“De l’allure”

We’ve gone on record in how we feel about standardizing breed standards: We don’t like it. As convenient as it may be for a judge evaluating a dog, our sentiment is that much would be lost by altering or removing the words and phrases that breeders and fanciers use to describe their breed. We think the Dachshund is a fine example.

The AKC breed standard for the Dachshund calls for a well-balanced dog with a bold and confident head carriage, and intelligent, alert facial expression. It goes on to say that the Dachshund is clever, lively and courageous to the point of rashness.  We don’t think there’s another word that can adequately replace,“rashness.”

Another American registry, the United Kennel Club, details the Dachshund as “hardy, vigorous, tireless, alert and responsive. It adds that the dog is often described as “half-a-dog high and a dog-and-a-half long.”

The FCI describes this confident attitude as a dog with a “cheeky, challenging head carriage and alert facial expression.”  Cheeky. How wonderful!

Leave it to the French, however, for making everything sound classy. The French call the important characteristic of exuding confidence, “de l’allure,” which essentially means zest, and a striking presence.

The Dachshund is fits every description above, and then some!

Image: “Dachshund In Paris” by DJ Rogers – k9artgallery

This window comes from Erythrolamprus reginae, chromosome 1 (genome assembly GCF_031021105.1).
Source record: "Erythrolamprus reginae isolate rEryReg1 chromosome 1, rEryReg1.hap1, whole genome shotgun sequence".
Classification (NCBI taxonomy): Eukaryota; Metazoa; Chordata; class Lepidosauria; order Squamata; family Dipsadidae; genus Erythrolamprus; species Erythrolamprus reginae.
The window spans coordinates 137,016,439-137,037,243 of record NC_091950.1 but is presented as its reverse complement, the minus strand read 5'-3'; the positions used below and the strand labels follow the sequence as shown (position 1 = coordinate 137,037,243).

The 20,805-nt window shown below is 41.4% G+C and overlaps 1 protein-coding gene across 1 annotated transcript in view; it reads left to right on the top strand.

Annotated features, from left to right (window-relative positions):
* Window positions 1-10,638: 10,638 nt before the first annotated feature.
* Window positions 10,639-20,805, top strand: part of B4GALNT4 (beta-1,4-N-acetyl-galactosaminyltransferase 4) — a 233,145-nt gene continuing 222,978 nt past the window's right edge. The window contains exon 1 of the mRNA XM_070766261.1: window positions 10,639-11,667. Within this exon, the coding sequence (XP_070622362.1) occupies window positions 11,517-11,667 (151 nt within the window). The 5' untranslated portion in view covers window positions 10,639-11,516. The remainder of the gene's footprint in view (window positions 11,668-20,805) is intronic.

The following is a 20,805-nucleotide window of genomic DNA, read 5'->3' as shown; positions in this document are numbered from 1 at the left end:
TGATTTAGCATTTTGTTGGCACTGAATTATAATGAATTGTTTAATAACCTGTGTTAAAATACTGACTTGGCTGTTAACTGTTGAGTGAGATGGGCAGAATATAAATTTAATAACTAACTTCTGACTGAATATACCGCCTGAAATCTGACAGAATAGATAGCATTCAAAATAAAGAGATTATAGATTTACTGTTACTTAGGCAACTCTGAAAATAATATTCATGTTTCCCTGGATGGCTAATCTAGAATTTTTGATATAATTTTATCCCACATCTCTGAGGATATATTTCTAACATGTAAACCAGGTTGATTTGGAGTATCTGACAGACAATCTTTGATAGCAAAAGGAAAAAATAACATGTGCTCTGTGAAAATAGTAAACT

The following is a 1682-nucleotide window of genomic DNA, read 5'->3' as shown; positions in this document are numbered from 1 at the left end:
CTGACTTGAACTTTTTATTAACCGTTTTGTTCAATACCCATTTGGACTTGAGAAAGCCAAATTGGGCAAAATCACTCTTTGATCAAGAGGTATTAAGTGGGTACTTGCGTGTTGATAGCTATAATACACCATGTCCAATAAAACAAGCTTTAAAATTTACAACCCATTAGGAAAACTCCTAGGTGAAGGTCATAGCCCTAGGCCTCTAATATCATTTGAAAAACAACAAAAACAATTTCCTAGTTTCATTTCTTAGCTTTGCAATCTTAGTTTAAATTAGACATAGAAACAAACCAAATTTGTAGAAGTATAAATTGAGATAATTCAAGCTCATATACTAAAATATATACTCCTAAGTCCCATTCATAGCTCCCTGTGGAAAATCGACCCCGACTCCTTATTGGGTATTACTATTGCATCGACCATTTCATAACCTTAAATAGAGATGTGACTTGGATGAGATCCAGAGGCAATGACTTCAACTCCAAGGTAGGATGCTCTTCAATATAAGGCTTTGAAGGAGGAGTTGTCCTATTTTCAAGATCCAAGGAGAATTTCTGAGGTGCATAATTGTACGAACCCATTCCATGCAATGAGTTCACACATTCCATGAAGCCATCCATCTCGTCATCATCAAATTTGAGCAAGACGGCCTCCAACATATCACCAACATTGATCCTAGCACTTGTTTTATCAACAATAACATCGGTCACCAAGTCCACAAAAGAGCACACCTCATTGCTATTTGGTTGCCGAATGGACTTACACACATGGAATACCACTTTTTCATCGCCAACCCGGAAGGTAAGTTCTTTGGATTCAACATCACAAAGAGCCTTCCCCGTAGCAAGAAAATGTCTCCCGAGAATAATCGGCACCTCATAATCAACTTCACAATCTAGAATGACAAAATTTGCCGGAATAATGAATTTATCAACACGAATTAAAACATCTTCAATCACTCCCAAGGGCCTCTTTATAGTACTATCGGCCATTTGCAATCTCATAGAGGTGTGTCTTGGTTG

One thought on ““De l’allure””

  1. Different words in different standards are fine. If different countries want different characteristics in their breed, judges need to understand the differences. The issue is because breeders breed to a particular standard. For an Australian judge to judge dogs bred to the English Standard under the US standard when judging in Australia causes all sorts of problems. Of course judges are meant to judge to the standard of the country where they are judging, but experience shows that many judges are influenced by their country of origin. Social media has made this worse, with a preponderance of dogs bred to one standard flooding the internet, and few people recognising thise dogs are just examples of ONE type bred to ONE standard, not the ONLY standard.
    It is not helped by breeders boasting how their dogs ARE the standard, or ARE correct, without identifying what standard.

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